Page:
By offering our tortoises a variety of foods, we can also get a good sense of which treats they prefer. It is important that we build relationship with them and earn their trust. Doing so helps ensure that their encounters with us are stress-free for everyone involved.

Carrots seem to be the tortoises’ favorite food, so we use them often during husbandry training sessions. We teach our animals behaviors that enable us to care for them and monitor their health. The tortoises always have a choice of whether or not to participate, but they know they’ll get a food reward if they do—which is a big motivator.

One of the training sessions I do with Rulon and Chyna involves asking them to follow a bright red target from the outdoor habitat to their indoor enclosure at the end of the day. As the tortoises follow the target and touch their noses to it, I offer them a bite of carrot. Tortoises don’t have teeth; rather they have a serrated beak that shears vegetation. With each bite, the tortoises pause, grind up their meal, then swallow before stepping toward the moving target.

The work we have put in over the years has paid off. It used to take me an hour-and-a-half to get them inside; now, it takes only 20 minutes. Rulon, Chyna and I have become more in tune with each other over the years, and it’s been really rewarding seeing how far they’ve come with this training! Our juveniles are small enough that we can pick them up and move them around, but eventually they will have an opportunity to participate in target training, too.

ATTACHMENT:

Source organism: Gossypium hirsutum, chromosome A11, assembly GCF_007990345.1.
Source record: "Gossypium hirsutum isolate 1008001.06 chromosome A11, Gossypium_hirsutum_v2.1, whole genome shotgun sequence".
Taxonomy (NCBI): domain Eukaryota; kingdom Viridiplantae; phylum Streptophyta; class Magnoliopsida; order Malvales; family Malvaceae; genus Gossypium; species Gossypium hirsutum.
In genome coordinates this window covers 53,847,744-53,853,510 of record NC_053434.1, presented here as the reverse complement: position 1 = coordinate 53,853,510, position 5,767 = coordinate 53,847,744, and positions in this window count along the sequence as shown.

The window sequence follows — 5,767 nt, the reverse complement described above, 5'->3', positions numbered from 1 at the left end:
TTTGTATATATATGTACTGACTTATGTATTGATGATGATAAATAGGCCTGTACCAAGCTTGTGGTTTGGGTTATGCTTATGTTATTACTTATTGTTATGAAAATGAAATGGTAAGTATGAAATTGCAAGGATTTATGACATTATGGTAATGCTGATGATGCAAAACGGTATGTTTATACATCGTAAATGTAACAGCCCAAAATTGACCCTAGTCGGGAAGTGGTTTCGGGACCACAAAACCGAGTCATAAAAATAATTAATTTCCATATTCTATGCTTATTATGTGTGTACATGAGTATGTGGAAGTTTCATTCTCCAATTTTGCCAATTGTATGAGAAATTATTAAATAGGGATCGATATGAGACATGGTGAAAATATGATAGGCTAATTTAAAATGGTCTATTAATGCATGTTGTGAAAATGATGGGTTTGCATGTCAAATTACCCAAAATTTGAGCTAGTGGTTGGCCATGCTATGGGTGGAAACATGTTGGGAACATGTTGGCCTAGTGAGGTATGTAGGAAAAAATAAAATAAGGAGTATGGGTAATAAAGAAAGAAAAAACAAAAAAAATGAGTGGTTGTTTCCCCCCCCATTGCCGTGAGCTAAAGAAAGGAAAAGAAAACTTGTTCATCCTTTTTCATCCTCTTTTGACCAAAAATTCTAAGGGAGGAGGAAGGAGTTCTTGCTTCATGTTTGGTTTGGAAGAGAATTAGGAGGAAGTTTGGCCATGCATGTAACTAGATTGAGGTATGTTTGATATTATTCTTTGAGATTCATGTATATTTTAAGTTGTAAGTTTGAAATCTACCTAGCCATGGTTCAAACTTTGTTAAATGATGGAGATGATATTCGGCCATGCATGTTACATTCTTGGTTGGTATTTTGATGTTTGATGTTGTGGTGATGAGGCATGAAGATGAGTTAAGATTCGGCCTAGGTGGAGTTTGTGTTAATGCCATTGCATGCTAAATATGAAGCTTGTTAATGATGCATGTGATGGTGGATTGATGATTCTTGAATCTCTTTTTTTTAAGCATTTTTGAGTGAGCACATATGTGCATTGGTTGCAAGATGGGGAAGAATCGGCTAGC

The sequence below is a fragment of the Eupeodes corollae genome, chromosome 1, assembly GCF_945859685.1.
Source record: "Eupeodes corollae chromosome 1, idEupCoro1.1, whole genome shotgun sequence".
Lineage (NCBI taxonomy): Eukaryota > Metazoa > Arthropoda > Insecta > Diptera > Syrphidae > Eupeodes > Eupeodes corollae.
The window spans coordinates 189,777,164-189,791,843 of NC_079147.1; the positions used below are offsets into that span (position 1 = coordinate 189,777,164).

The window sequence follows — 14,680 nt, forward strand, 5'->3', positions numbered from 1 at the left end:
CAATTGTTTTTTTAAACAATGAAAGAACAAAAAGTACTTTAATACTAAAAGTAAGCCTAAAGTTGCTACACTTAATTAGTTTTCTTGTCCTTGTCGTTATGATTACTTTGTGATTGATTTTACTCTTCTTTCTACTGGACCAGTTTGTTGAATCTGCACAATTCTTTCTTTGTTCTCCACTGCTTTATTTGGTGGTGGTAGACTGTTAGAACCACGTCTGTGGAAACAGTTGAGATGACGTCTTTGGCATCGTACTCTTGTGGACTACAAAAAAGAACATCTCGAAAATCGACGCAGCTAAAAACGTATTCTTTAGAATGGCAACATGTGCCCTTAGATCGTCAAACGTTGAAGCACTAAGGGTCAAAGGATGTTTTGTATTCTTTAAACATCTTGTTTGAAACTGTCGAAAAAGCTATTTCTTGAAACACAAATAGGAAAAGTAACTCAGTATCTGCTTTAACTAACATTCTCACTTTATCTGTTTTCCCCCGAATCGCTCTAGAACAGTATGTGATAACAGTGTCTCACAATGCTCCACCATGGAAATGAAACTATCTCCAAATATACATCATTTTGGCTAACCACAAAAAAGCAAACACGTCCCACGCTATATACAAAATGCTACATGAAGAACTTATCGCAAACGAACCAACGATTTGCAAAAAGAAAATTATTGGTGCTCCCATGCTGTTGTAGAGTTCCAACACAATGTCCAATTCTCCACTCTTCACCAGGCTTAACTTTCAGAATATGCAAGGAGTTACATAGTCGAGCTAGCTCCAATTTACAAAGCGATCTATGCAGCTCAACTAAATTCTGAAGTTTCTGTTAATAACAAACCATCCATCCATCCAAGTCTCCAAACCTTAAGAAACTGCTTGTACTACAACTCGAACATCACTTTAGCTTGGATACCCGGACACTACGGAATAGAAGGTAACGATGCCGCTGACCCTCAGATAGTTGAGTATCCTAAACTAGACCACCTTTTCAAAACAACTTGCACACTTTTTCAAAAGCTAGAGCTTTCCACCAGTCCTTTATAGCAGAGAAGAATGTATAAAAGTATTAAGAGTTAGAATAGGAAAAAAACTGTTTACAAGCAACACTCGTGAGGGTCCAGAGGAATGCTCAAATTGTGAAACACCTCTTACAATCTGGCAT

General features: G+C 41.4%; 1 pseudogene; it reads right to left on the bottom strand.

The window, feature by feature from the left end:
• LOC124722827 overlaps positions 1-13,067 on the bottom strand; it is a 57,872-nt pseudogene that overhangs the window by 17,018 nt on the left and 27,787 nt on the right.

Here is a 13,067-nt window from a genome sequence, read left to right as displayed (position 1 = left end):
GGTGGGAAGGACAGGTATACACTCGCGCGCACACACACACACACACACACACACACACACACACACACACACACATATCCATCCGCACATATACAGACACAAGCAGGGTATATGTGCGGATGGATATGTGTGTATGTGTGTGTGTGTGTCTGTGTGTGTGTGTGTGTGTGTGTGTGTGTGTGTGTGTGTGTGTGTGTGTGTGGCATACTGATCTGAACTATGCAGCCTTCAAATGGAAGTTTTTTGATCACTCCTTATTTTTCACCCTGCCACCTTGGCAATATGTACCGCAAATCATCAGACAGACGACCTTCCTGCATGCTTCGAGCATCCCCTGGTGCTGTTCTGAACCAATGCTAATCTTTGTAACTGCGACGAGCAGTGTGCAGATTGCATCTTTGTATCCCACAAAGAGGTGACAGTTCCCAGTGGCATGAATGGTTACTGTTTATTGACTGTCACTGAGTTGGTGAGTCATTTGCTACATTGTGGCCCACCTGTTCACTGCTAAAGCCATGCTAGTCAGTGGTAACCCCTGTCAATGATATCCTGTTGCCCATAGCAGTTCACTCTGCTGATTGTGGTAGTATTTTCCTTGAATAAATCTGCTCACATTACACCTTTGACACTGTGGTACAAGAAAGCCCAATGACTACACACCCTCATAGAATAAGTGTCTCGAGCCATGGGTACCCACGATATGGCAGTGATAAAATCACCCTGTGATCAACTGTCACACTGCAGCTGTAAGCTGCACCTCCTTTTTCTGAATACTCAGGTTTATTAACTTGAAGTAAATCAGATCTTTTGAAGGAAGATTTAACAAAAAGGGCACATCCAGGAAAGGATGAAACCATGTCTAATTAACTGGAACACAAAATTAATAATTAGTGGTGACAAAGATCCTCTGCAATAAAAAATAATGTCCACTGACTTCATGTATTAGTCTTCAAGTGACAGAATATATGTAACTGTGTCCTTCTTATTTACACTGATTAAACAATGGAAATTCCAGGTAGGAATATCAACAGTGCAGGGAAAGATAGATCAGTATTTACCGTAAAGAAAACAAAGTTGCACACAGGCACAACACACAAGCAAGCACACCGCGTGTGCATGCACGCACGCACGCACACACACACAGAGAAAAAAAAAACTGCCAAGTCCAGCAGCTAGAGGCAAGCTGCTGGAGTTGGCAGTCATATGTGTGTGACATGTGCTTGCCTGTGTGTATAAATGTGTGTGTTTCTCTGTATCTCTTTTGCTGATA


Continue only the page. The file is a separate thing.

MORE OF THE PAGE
Tortoises have a reputation for moving slowly, but they are quick when they want to be! Aldabra tortoises are very methodical and deliberate in their movements and can go almost anywhere—it just takes a while.

I want to help Aldabra tortoises! What can I do?

One of the best parts of being a keeper is working with amazing animals like Rulon, Chyna and our juvenile Aldabra tortoises. Getting to share their stories—and those of their wild cousins—is another. Although Aldabra tortoises only live on their namesake atoll today, they used to live on other Seychelles Islands, including Madagascar, Mauritius, Reunion and Rodriguez. For centuries, sailors hunted these tortoises for food. By 1840, only a small number remained.

Today, they are only found on Aldabra, and populations have bounced back to more than 100,000 individuals. The International Union for Conservation of Nature considers them vulnerable to extinction because habitat destruction and poaching remain a threat. Many reptiles that share their atoll are still considered endangered and critically endangered.

The good news is that we can help Aldabra tortoises and their neighbors. Teach others by sharing the tortoises’ stories and fun facts about them; responsibly support ecotourism when you travel and refrain from eating turtles and tortoises. You can also help native reptiles in your own backyard by picking up litter, providing proper habitat, and following the three Rs: reduce, reuse, recycle.

During your next visit to the Zoo, I hope you will stop by the Reptile Discovery Center and say hello to our charming and charismatic creep of Aldabra tortoises!

This story was featured in the April 2021 issue of National Zoo News.

The Smithsonian’s National Zoo is temporarily closed to help prevent the spread of COVID-19.Our whole team works diligently to care for our animals and keep you connected to the Zoo. With your support, our conservation mission continues. If you can, please join us in this important work by making a donation today. On behalf of the animals we care for and work to protect: thank you.